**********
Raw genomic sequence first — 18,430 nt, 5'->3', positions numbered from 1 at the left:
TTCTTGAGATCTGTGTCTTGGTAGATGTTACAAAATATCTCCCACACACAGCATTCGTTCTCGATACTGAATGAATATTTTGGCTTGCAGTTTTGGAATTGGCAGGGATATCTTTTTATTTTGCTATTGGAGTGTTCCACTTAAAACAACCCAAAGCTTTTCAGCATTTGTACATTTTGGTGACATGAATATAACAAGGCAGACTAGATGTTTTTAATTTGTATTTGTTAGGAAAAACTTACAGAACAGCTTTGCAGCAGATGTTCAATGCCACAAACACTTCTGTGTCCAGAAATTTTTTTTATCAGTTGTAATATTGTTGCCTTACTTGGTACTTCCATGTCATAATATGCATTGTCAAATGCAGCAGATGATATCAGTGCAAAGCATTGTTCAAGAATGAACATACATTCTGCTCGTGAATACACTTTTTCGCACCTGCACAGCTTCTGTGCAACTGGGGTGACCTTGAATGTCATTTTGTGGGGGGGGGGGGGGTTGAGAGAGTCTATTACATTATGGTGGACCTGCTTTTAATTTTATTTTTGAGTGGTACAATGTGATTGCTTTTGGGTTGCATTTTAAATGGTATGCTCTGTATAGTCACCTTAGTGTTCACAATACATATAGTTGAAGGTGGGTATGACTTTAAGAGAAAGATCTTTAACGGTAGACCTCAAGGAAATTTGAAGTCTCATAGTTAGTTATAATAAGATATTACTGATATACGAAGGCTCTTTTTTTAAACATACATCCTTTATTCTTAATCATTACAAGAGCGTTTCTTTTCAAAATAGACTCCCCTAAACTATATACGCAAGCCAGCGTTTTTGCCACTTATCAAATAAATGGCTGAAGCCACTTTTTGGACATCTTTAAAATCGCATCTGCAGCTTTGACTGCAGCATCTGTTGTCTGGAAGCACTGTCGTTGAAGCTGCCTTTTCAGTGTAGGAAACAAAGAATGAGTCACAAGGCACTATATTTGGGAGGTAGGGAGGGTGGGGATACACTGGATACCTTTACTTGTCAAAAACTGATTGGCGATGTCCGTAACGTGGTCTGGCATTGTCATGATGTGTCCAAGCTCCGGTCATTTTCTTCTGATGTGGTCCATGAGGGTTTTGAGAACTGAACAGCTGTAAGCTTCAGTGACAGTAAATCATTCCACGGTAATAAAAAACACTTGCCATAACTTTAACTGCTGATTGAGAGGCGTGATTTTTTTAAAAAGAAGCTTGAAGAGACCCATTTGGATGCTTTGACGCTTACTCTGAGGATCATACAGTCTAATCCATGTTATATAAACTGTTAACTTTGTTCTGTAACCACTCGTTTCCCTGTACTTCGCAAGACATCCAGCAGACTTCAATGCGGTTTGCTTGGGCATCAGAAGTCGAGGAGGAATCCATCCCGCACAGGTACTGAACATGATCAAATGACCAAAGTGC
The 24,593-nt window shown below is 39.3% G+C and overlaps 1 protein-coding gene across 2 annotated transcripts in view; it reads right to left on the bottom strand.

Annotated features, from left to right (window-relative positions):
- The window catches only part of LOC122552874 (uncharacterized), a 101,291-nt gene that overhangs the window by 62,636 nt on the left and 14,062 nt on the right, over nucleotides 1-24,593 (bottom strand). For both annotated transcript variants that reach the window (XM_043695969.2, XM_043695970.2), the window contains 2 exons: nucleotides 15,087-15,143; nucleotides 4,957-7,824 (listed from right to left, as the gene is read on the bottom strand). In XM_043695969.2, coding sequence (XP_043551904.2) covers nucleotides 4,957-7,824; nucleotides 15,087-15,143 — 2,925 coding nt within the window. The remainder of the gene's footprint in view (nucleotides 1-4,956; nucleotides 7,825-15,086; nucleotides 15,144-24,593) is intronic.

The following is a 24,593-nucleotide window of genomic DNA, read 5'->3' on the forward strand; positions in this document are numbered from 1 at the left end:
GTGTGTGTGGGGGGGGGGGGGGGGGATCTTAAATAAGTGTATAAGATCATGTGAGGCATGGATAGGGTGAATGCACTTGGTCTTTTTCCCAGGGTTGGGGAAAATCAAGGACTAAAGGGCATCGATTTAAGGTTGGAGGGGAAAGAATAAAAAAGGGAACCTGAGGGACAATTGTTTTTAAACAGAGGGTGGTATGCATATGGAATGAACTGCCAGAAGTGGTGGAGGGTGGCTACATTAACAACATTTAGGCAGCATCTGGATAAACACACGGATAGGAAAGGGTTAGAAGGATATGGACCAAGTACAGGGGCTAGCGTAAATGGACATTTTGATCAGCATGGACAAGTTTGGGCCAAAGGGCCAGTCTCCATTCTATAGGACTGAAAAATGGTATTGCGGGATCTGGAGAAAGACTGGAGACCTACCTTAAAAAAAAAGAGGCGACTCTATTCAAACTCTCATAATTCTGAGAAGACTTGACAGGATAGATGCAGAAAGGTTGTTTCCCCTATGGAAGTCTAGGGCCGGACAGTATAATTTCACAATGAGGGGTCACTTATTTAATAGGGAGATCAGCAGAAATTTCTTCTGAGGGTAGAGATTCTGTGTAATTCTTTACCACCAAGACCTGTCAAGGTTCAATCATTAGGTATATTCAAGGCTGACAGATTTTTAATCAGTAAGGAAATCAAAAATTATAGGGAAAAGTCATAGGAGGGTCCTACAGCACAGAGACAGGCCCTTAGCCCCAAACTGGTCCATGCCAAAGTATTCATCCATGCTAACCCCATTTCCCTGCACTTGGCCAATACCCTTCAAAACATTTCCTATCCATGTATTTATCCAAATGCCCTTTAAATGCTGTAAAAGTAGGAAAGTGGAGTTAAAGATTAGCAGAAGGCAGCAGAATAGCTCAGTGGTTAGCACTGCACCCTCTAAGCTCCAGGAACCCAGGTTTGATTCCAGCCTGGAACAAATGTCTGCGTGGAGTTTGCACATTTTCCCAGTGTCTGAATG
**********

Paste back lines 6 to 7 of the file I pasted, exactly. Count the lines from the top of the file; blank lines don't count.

The following is a 24,593-nucleotide window of genomic DNA, read 5'->3' on the forward strand; positions in this document are numbered from 1 at the left end:
GTGTGTGTGGGGGGGGGGGGGGGGGATCTTAAATAAGTGTATAAGATCATGTGAGGCATGGATAGGGTGAATGCACTTGGTCTTTTTCCCAGGGTTGGGGAAAATCAAGGACTAAAGGGCATCGATTTAAGGTTGGAGGGGAAAGAATAAAAAAGGGAACCTGAGGGACAATTGTTTTTAAACAGAGGGTGGTATGCATATGGAATGAACTGCCAGAAGTGGTGGAGGGTGGCTACATTAACAACATTTAGGCAGCATCTGGATAAACACACGGATAGGAAAGGGTTAGAAGGATATGGACCAAGTACAGGGGCTAGCGTAAATGGACATTTTGATCAGCATGGACAAGTTTGGGCCAAAGGGCCAGTCTCCATTCTATAGGACTGAAAAATGGTATTGCGGGATCTGGAGAAAGACTGGAGACCTACCTTAAAAAAAAAGAGGCGACTCTATTCAAACTCTCATAATTCTGAGAAGACTTGACAGGATAGATGCAGAAAGGTTGTTTCCCCTATGGAAGTCTAGGGCCGGACAGTATAATTTCACAATGAGGGGTCACTTATTTAATAGGGAGATCAGCAGAAATTTCTTCTGAGGGTAGAGATTCTGTGTAATTCTTTACCACCAAGACCTGTCAAGGTTCAATCATTAGGTATATTCAAGGCTGACAGATTTTTAATCAGTAAGGAAATCAAAAATTATAGGGAAAAGTCATAGGAGGGTCCTACAGCACAGAGACAGGCCCTTAGCCCCAAACTGGTCCATGCCAAAGTATTCATCCATGCTAACCCCATTTCCCTGCACTTGGCCAATACCCTTCAAAACATTTCCTATCCATGTATTTATCCAAATGCCCTTTAAATGCTGTAAAAGTAGGAAAGTGGAGTTAAAGATTAGCAGAAGGCAGCAGAATAGCTCAGTGGTTAGCACTGCACCCTCTAAGCTCCAGGAACCCAGGTTTGATTCCAGCCTGGAACAAATGTCTGCGTGGAGTTTGCACATTTTCCCAGTGTCTGAATG